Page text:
UofL’s Speed School engineering garage was home to the first Rad Science Skateboard Build in August 2015 during Louisville’s inaugural TechFest. Speed School has had an active summer after-school program for years to build STEM outreach and feed the engineering education pipeline.
This year it begins a partnership with Lexington-based Newton’s Attic, a non-profit also offering STEAM curriculum through Central Kentucky school districts, UK, Berea College, Carter G. Woodson Academy and the Christian Appalachian project.
Newton’s Attic pressing out into the state
Newton’s Attic, a non-profit operating since 1998, served over 1,300 students in its after-school programs and summer camps this year, primarily in Fayette and Woodford counties.
“Schools stopped doing project-based learning for a number of years, and now educators are coming back to its value,” said Bill Cloyd, a mechanical engineer and co-founder with his wife, Dawn. “New federal standards in science will drive more hands-on project-driven science.”
Newton facilities now include two buildings on five acres, courses such as bowmaking, and even girls-only Camp Katniss programs – derived from the popular “Hunger Games” movies. Transportation is always an issue for after-school programs, the Cloyds said, so field trip groups are more frequent outside the summer months.
TechTown Global eyes Kentucky
The UofL Foundation is exploring partnership with TechTown Global LLC, which launched in Chattanooga in June 2015, for a proposed on-campus TechTown Louisville. TechTown Chattanooga is a 23,000-s.f. technology and entrepreneurial learning center offering year-round afterschool programs and summer camps with a focus on underserved children 7 to 17.
Competitiveness in math
(and science) adds up
Interest in better math and science curricula escalated in Kentucky under the 2008-09 National Math and Science Initiative competition. Today, AdvanceKentucky is a statewide math-science initiative dedicated to helping Kentucky’s students reach new heights in rigorous academic achievement. It encourages advanced placement (AP) coursework allowing for college credit in high school.
Begun in 2007, AdvanceKentucky is designed to accelerate students through advanced placement in math, science and, for communication skills, AP English. (Computer science is being added to the AP curriculum this year, with coursework including data analytics, how the Internet works and computer programming languages.) It is a partnership among Kentucky Science and Technology Corp., the Kentucky Department of Education and the National Math and Science Initiative with several sponsors, like Exxon Mobil. Joanne Lang is executive director and has raised a $13 million match required over five years for an initial $13 million federal grant.
“We replicated the Texas model focused on minorities and low-income students,” Lang said. “This was 180 degrees different from 30 years ago when accelerated learning was for the talented kids only.”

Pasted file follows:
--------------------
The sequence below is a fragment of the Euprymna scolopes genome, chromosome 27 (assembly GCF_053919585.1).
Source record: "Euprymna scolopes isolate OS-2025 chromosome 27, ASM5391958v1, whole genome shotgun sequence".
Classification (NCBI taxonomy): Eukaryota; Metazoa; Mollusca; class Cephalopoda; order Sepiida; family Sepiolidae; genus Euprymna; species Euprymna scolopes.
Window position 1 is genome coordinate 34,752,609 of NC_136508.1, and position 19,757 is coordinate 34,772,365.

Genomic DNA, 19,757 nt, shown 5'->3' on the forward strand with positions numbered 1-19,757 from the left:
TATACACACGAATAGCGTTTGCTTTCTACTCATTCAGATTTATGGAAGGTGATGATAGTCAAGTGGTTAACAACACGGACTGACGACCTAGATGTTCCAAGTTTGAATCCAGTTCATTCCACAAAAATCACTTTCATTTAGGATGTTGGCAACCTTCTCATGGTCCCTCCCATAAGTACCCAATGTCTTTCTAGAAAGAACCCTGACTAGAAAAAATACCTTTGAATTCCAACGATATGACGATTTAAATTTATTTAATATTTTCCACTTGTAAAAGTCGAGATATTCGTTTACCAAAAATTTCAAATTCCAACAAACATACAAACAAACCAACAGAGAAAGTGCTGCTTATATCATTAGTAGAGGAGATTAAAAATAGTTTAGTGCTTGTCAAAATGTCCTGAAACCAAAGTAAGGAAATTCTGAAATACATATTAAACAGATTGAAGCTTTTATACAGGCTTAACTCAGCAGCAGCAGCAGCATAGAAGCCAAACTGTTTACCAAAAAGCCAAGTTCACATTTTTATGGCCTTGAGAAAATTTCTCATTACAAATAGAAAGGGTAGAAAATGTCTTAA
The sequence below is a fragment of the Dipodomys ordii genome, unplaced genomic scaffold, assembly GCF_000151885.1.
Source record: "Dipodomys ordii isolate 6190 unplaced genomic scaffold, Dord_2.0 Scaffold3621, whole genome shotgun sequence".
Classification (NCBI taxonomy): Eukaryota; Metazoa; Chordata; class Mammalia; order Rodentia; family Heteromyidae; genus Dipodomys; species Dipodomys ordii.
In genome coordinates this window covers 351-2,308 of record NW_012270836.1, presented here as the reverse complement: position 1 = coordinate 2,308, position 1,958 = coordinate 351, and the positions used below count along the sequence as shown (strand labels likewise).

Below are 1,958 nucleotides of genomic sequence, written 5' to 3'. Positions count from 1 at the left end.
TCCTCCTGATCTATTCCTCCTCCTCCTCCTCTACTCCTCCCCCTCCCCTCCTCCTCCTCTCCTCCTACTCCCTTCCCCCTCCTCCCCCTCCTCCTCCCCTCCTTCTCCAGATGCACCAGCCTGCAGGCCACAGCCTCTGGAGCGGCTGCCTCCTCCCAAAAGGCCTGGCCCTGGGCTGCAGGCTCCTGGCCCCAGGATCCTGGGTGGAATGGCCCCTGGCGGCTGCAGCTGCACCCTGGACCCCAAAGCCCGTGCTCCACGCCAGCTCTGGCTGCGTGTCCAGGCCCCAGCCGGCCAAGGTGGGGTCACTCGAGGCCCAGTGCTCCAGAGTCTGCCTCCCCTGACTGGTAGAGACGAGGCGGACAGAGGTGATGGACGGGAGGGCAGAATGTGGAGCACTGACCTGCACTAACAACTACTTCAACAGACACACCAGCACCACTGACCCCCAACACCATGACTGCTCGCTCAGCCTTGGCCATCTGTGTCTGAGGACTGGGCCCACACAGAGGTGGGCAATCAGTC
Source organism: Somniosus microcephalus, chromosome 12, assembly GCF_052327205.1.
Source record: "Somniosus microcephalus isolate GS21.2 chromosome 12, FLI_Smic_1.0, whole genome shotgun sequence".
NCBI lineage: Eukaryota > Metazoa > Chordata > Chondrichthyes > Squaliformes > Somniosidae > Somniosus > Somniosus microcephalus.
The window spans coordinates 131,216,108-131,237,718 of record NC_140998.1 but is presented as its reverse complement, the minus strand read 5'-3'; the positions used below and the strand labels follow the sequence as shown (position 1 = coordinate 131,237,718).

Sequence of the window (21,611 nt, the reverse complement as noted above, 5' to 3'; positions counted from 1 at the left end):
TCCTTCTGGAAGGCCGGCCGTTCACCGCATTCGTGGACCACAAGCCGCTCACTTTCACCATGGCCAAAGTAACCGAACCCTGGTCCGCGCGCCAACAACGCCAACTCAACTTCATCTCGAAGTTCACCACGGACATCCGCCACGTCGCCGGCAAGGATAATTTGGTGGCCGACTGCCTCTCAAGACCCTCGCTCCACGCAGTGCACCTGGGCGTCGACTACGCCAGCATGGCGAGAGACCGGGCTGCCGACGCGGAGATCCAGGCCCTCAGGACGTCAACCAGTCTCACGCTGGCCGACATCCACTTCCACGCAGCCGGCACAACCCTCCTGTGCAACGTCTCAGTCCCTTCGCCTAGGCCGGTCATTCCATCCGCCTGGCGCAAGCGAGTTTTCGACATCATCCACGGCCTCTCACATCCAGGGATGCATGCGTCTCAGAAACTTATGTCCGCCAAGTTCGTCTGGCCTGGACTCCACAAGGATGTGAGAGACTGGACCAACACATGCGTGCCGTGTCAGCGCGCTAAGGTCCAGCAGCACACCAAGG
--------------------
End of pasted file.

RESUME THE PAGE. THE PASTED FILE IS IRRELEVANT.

After a national competition, AdvanceKentucky was one of six programs NMSI initially selected to scale up. Statewide results of the program thus far find students are going to school at a higher rate, have higher GPAs, persist into higher education, and graduate from college at higher rates.
“We want that talent to stay in our state,” Lang said, noting that some 90,000 students have been served under the initiative in Kentucky. (However, Lang added, there is some duplication in that number as a student can earn more than one qualifying AP score.)
It is a voluntary participation initiative in 101 public high schools in the state – a third of which are in the Appalachia region, where the need is greatest.
AdvanceKentucky also participates in promoting National Computer Science Education Week in December and helped orchestrate more than 500 hours of code events in classrooms across the state.
STEAM curricula a Kentucky profit-maker
The state is beginning to see for-profit companies join the STEAM bandwagon by designing specialty kits and curriculum, with several headquartered here in Kentucky. Weston Hagan, lab director of Louisville-based Durham Labs, talks excitedly about working with a middle school math teacher to complete a project using his company’s Let’s Start Coding circuit boards and related parts.
Another Louisville company, Whitebox Learning, is exporting curriculum nationwide to educators looking for the next rung on the ladder. It has a complete standards-based STEM learning system for engineering, science and technology education classrooms for grades six to 12.
Never too young for STEAM
Some companies are investing at the child-care center level in true STEAM curriculum, including the Lexmark Center for Children, managed through Bright Horizons. Lexington-based Lexmark International Inc. is a global corporation that creates printing and imaging products, enterprise software, and related hardware solutions. With more than 1,500 engineers at its research and development center, the facility is only for its employees who need childcare. Most of those attending are infant age through pre-school, and after-school up to the fifth-grade level.
“We believe it gives the preschoolers an advantage, making them school-ready when they are jumping to kindergarten,” said Amanda Stamper, a company public relations specialist. ν